Historically, spearfishing involved a diver, a harpoon (or spear or trident) and access to an abundant source of fish. However, it has evolved over the centuries—especially within the last few decades—to include boats, masks, snorkeling gear, scuba tanks, wet suits and even spearguns. The modernization of equipment means divers are able to stay underwater for hours and fire mechanically propelled spears at faster rates than a person is able to throw. The result, in theory, is a more fruitful catch.
However, Natalio Godoy from the Pontificia Universidad Católica de Chile and colleagues found that the spearfishers’ catches are becoming less diverse and abundant in the temperate reefs in northern and central Chile. The result, as they suggest in a recent study published in Ecological Applications, is likely due in part to the spearfishing activities themselves.
Godoy and colleagues used several methods to obtain information on the state of reef fish communities in Chile since records of spearfishing activities, and landing records specific to certain regions, are not required by the government. Therefore, the researchers examined data from nation-wide official landing records, the catch from the top 20 divers in the 1971 and 2004 world spearfishing championships and the perceptions of local spearfishers.
They found that the average mass of reef fish captured decreased, the percentage of discarded fish decreased and the total number of species caught decreased drastically in the 30 year span between championships. The interviews, on the other hand, contributed an even greater understanding
of the status of the fisheries: Divers reported that they were catching, and local markets were accepting, species of fish that were not consumed just 10-15 years ago. Raul Choque—Chilean snorkeling speargun world champion in 1971—described this shift in the study: “Before 1985, the main target species were large carnivore rocky fish [like Graus nigra or Semicossyphus darwini]; however today, we catch anything, even Jerguilla [herbivorous reef fish], which no one used to eat 10 years ago because of its bad taste.”
Choque’s quote is evidence of both the lack of management and the decline in catch diversity seen in Chile in the last couple of decades. As Stefan Gelcich, one of the co-authors, explained in a Field Talk podcast interview, “There is less catch available, so the whole market has shifted in a way. These local market [are selling] herbivore species [now],” he said. “And this has changed in not that long [of a] time. When we were speargun diving at university with [Godoy], no one used to eat Jerguilla, and that was only…10 or 15 years ago. So this change has been quite fast in terms of composition of the catch.”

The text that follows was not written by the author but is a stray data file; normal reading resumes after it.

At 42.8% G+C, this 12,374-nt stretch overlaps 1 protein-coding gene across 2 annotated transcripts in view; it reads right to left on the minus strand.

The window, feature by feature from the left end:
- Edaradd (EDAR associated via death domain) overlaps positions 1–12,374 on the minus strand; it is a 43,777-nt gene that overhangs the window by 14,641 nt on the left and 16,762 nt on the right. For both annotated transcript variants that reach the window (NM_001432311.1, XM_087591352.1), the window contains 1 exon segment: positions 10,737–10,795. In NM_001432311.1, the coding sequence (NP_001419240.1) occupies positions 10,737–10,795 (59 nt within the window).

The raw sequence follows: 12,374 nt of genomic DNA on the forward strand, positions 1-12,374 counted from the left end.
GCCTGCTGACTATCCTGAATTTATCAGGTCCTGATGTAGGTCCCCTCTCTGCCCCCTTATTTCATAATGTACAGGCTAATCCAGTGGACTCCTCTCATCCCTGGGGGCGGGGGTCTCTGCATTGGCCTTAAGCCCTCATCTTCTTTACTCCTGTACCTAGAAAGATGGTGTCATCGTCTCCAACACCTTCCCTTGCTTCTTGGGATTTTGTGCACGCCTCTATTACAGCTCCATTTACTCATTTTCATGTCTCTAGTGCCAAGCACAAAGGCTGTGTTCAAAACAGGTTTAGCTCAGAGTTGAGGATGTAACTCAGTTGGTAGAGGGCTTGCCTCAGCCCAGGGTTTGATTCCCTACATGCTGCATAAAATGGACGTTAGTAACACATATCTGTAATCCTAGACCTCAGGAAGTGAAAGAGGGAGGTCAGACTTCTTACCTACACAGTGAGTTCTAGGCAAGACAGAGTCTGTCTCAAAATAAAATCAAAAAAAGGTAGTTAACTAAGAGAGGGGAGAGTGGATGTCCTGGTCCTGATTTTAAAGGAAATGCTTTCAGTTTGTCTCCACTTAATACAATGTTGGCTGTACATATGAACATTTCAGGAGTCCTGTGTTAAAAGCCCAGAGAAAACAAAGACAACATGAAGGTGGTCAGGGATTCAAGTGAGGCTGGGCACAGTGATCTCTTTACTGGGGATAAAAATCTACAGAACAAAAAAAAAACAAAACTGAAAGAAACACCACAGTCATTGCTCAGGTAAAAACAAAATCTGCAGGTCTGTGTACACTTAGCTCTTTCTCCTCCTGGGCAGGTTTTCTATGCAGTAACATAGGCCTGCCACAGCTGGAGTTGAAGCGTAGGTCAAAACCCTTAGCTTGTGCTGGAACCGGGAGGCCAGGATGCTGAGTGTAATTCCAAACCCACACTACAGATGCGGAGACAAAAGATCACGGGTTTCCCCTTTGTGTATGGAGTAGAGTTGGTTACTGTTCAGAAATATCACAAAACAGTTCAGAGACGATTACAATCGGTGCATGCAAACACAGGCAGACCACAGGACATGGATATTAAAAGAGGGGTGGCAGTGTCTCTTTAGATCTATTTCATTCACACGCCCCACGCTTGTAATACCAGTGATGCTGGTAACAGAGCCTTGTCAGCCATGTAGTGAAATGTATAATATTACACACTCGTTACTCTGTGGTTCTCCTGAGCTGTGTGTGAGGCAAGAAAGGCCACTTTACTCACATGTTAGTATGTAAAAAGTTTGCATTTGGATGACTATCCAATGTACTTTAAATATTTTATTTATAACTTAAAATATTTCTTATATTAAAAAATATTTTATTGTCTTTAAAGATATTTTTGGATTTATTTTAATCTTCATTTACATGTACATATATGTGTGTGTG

The authors recommend, both in the paper and in the interview, several policy changes that they believe need to occur soon to reestablish the fisheries. Godoy outlined the specifics:
“One of the major limitations on regulating spearfishing is that the official fishery data are rather poor. Evidence suggests that in these cases the development of fishery management policy options requires the combination of multiple sources of information in order to understand the historical status and dynamics of fisheries. Our study shows that unregulated spearfishing has depleted reef fishes in temperate near-shore ecosystems along part of the Chilean coast and has also caused shifts in the composition of catches over time, thus signaling a spearfishing reef fish crisis.
Hopefully [this is] a prerequisite for initiating policy discussions aimed at the sustainable management of fisheries. These policies would include strong regulations on hookah diving [diving with compressed air from a boat], reproductive period bans and size regulations. Additionally, the use of [territorial use rights in fisheries] (TURFs) provides a fundamental building block to begin developing these initiatives.”
The authors said in the interview that the researchers are not recommending a complete ban on spearfishing activities all together. Their goal is to regulate the activities so there is a more stable population for local fishers to use as sustenance. Co-author Juan Carlos Castilla explained:
“You have to remember that in many cases this activity is done on a sustainable basis for the people who live in this area. So, it’s not for the big markets around the world—it’s not for Japan or Washington or New York, whatever—it’s local subsistence for the fishers.”